Researchers explore naturally occurring viral vectors: ‘Our study will change the trajectory of AAV-based gene therapies’

By Rachel Arthur

- Last updated on GMT

The liver is a key target for gene therapies. Pic:getty/magicmine
The liver is a key target for gene therapies. Pic:getty/magicmine

Related tags Viral vectors Gene therapy

Naturally occurring viral vectors of human liver origin may be more effective than vectors grown in cultured lab conditions for liver gene therapy, according to a study published in Science Translational Medicine this month.

Culture-adapted AAV2 is a viral vector which is used to deliver gene therapy to the liver. However, clinical trials targeting diseases of the liver have had an 'unexpectedly low success rate' using the vector, according to researchers: who have now found that naturally occurring AAVs may be more effective.

The prototypical AAV2 – discovered more than 50 years ago – provides the serotype on which the field of AAV vectorology and gene therapy is based. The researchers from Australia’s Children’s Medical Research Institute (CMRI) say the discovery 'will shake the foundations of the field of AAV-based gene therapeutics and will mark the beginning of a new era not only for biomedical research, but most importantly, for millions of patients affected by genetic disorders'.

Receptor binding 

One area of interest in gene therapy is using AAVs to target the liver, which is involved in genetic disorders such as haemophilia and various enzyme deficiencies.

AAV2 is a viral vector used to deliver gene therapy to the liver, carrying therapeutic DNA to target cells in the body. It binds to a receptor on the target cell. However, the researchers found that while AAV2 binds to the attachment receptors - heparan sulfate proteoglycans (HSPCs) - it does so too tightly.

This means that the vector can get trapped on other cells in the body – and not the target liver cells. This reduces the number of vectors that deliver their therapeutic cargo to the liver, diminishing therapeutic efficacy.

The teams of Dr Leszek Lisowski, Head of the Translational Vectorology Research Unit, and Prof Ian Alexander, Head of the Gene Therapy Research Unit, then turned to naturally occurring vectors isolated from liver samples. They found that these – which use an as of yet unknown receptor – are much more successful at delivering therapies to the liver.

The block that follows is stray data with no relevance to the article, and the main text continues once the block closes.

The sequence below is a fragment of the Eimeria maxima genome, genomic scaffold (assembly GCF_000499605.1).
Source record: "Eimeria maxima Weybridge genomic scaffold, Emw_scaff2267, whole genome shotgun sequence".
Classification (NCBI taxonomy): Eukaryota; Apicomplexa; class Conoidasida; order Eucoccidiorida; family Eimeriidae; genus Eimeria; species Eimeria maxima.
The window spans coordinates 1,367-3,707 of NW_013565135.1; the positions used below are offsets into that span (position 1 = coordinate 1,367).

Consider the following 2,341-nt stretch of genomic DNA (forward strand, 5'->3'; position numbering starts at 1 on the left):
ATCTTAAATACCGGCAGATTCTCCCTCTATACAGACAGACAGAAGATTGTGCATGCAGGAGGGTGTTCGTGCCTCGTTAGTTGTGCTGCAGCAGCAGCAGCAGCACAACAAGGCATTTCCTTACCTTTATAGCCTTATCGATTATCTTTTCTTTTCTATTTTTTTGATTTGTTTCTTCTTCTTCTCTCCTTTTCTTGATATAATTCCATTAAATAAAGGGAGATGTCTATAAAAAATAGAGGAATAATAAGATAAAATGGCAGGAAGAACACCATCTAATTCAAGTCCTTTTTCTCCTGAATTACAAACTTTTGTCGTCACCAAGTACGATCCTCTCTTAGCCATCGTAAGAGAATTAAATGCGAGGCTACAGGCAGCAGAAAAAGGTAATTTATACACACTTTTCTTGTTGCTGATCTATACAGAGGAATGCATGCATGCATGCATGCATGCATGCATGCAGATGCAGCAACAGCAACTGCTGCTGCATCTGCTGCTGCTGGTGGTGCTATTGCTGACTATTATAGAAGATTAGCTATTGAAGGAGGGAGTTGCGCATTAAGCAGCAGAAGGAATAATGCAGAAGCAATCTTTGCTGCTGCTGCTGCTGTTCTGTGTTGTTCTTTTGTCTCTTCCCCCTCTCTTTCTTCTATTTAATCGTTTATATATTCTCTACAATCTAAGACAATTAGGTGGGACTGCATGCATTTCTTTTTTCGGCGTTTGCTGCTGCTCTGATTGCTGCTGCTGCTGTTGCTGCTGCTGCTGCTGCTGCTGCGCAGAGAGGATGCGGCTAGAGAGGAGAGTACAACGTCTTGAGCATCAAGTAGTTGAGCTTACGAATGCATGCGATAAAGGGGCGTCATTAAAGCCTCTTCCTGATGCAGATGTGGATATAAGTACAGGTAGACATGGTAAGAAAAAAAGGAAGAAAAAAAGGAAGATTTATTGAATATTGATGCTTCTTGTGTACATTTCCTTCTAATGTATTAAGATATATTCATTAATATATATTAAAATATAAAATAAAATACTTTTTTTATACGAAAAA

CMRI researchers are now able to make vectors in the lab that use this better receptor, instead of HSPGs, potentially making the next generation of gene therapy targeting the liver 'vastly more successful'.

Theorizing that manufacturing methods could be playing a role, the researchers compared traditional AAV vectors grown in culture with naturally occurring vectors that they isolated from liver samples. They observed that the cultured vectors rapidly mutated as they replicated in the lab: with these changes making the vectors bind more tightly to molecules called HSPGs on the surface of liver cells, but also impeding their ability to infect humanized liver cells in mice.

In contrast, the naturally occurring vectors infected liver cells more efficiently and bound less tightly to HSPGs, although these effects disappeared when the scientists grew the natural vectors in culture over time.

“This really challenges a basic concept in our field that binding strongly to HSPG was essential for AAVs' entry into human cells and suggests that vectors targeting the other receptor used by natural AAVs, of human liver origin, are likely to be more effective for clinical gene therapy applications’,” ​said Dr Lisowski. “The prototypical AAV2, discovered over 50yrs ago, is the serotype on which the entire field of AAV vectorology and gene therapy is based.

“Our study sheds new light and challenges our previous understanding and corrects misconceptions about how the vector binds to the cells.”

Researchers at the CMRI can now start to improve on the use of vectors to help children with liver conditions. A better vector can increase safety and improve efficiency, while the increased therapeutic efficacy will mean lower doses are needed and thus reduce the cost of treatment.

The insights on adeno-associated virus receptor binding can potentially be extended to other tissues beyond the liver, add researchers. “This makes this a very impactful study which will change the trajectory of AAV-based gene therapies.”

Adeno-associated viruses (AAVs) were discovered in the 1960s. The vectorization of AAV2, a human isolate, in 1984 set in motion the development the use of the viral vector in gene therapy.

The liver is a key target for developing more efficient AAV vector delivery, given its direct involvement in a number of genetic and acquired diseases. 

Source: Science Translational Medicine, September 9, 2020. DOI: 10.1126/scitranslmed.aba3312

Title: ‘Restoring the natural tropism of AAV2 vectors for human liver’

Authors: M. Cabanes-Creus; C.V. Hallwirth; A. Westhaus; B.H. Ng; S.H.Y. Liao; E. Zhu; R.G. Navarro; G. Baltazar; M. Drouyer; S. Scott; G.J. Logan; S.L. Ginn; I.E. Alexander; L. Lisowski at University of Sydney in Westmead, NSW, Australia; C.V. Hallwirth; S. Scott; G.J. Logan; S.L. Ginn; I.E. Alexander at Sydney Children's Hospitals Network in Westmead, NSW, Australia; A. Westhaus; G. Santilli; A.J. Thrasher at University College London in London, UK.

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